SNIDESEL ... □_□_□_□□
    ILSCENE ... □□__□__
    EGGWARS ... __□□□__

    The shepherd boy used his □□□□□ for □□□□□□□.

    Honest to God, I started working on this "masterpiece" before reading BirdQueen's comment. And I believe both BirdQueen and RoRo are correct.

    ReplyDelete
    Replies
    1. The intended answer is:

      OY
      IDLENESS
      LICENSE
      SWAGGER
      The shepherd boy used his SLING for SLAYING.

      I noticed SILENCE shortly before or shortly after I posted; I'm not sure which. Either way, I wasn't going to do anything about it. And LINSEEDS never would have occurred to me.

      Delete
  21. Replies
    1. I don't think there's a plausible answer with the YA construction, but I don't think the wording of the puzzle precludes it.

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    2. The VOYAGER remained in his GROVE.

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    3. there's no problem
      Only solutions

      Delete
    4. Nobody's right if everybody;s wrong
      And it really doesn't matter, if I'm wrong, I'm right
      Where I belong I;m right ...

      Delete
  22. Alright, since we are playing games here, I have a joke I made up last week while trying to get back to sleep. I knew immediately that it was a joke that the public would not get, but would only be understood by those of us who make up quality jokes. Trying it out has proven me correct in this assumption, but when explained they all seem to think it funny. Please let me know if any of you can guess the meaning and what you might think.

    (pause, I'm getting my breath here)

    Three clergymen, a Protestant minister, a Catholic priest and a Jewish rabbi walk into a bar. The bartender greets them and asks, "Only three today?"
    They look somewhat surprised and the priest, after looking around, replies, "Where's Mohammad? He was just with us a moment ago."
    He then says, "I guess we will have to come back later."

    ReplyDelete
    Replies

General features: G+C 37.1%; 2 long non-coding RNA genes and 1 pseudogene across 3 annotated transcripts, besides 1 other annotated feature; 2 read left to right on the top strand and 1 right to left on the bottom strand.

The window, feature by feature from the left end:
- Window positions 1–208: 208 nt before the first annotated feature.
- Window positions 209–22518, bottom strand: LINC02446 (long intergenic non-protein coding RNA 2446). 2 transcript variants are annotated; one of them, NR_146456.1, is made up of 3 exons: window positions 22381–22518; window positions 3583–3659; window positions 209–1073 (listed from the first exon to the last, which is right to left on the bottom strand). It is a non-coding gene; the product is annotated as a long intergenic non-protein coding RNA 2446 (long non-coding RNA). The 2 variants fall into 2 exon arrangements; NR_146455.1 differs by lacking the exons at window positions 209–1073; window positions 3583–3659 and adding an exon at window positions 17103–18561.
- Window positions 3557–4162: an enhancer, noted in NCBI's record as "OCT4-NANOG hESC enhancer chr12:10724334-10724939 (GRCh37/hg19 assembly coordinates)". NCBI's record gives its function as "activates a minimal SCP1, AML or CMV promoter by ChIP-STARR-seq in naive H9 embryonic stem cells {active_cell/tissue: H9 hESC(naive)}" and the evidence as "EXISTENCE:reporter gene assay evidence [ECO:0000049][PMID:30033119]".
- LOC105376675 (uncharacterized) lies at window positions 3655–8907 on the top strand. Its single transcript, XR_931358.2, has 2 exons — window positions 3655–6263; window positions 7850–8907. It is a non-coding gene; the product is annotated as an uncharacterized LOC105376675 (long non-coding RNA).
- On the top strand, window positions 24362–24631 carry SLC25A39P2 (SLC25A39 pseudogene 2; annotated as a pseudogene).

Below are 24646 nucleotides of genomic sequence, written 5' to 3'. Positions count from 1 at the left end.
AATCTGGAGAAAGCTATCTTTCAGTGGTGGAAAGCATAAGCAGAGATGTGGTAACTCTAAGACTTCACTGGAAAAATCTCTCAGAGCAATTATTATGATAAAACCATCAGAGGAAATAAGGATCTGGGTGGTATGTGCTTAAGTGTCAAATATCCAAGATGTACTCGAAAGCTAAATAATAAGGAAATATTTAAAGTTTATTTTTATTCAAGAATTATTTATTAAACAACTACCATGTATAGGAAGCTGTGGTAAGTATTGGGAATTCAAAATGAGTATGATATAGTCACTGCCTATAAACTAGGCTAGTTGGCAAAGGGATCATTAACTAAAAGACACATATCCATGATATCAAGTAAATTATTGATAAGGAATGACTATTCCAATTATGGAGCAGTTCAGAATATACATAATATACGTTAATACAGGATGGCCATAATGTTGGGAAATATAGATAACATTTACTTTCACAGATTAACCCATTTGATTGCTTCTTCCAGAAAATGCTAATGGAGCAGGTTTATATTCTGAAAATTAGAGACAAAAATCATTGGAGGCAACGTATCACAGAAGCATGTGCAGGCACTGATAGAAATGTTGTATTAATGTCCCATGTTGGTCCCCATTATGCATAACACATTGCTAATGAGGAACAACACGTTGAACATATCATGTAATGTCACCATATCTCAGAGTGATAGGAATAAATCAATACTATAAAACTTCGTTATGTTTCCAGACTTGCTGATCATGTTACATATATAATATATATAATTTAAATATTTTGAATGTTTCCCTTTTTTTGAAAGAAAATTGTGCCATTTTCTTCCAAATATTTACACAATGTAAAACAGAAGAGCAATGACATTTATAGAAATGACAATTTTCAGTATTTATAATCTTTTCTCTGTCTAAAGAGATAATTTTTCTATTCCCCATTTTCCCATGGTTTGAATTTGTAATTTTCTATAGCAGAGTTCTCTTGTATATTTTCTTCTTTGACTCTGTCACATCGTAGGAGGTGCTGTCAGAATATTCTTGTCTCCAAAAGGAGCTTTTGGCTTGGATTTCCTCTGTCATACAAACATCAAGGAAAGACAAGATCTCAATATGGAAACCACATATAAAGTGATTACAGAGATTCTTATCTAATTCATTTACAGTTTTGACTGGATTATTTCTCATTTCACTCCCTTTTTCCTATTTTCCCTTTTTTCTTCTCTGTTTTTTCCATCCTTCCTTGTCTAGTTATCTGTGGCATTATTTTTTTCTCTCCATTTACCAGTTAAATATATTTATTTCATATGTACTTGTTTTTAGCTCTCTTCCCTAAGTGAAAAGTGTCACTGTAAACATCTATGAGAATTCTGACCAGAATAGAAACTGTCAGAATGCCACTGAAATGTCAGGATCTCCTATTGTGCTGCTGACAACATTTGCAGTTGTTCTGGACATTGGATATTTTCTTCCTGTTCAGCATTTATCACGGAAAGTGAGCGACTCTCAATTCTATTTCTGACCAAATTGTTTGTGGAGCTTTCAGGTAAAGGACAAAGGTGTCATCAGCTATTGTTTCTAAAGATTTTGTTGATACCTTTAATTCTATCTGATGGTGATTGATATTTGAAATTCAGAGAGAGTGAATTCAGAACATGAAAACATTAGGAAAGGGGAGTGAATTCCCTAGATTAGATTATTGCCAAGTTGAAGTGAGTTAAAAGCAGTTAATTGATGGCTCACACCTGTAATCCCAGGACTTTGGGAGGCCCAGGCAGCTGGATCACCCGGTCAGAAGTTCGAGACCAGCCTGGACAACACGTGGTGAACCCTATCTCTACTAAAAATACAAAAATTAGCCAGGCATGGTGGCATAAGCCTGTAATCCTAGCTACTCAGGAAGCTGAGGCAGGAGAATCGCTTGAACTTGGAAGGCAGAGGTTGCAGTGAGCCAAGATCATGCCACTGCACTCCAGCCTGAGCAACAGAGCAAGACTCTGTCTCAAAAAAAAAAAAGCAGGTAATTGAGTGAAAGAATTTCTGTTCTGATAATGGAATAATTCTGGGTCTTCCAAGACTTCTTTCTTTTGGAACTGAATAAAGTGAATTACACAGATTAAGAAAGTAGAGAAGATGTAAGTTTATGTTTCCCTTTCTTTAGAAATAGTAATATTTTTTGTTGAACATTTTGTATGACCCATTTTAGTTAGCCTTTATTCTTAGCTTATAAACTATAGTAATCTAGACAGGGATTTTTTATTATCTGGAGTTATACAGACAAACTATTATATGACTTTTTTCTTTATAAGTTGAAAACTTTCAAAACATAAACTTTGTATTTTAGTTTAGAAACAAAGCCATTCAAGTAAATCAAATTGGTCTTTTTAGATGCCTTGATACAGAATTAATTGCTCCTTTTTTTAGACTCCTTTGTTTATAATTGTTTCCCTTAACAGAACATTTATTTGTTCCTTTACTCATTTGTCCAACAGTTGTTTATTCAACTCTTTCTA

1. The four clergymen have been ritualistically meeting at this bar at 3PM Thursday since their college days (when Mohammad was known as Cassius). Since embracing Islam and becoming an imam, Mohammad has not, of course, imbibed a single drop of alcohol, but he still enjoys communing with his old friends, and has a soft drink instead. The only problem is, his favorite soft drink is Mountain Dew, which this bar does not serve. It's not a real problem, though, because there's a vending machine, about a block from the bar, which does. On this occasion, however, after greeting his friends in front of the bar, he realizes he has neglected to pick up his soda, and, as they enter the establishment, he turns and dashes up the street to the vending machine, well aware that the Mountain Dew would not come to him.
      What are the names of Mohammad's three friends?

      Delete
    2. I don't recommend trying to answer that question (or riddle-solving in general) while piloting a vehicle.

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    3. Joe George n Buster. Ken was waiting out in the car.

      Delete
    4. Paul,
      Great try that had me laughing, but nope, it is really much more simple than you are making out. Others have tried to make religious and alcohol connections, but that is not it.
      HINT:
      The joke begins along traditional formula lines, but then suddenly changes.

      Delete
    5. Okay my joke explained:

      Many jokes begin with 3 or 4 men, from different backgrounds, such as states or jobs, are at a bar where the first says or does something and then the second does something similar followed by the third doing almost the same, but then the fourth does something unexpected and quirky which is the punch line.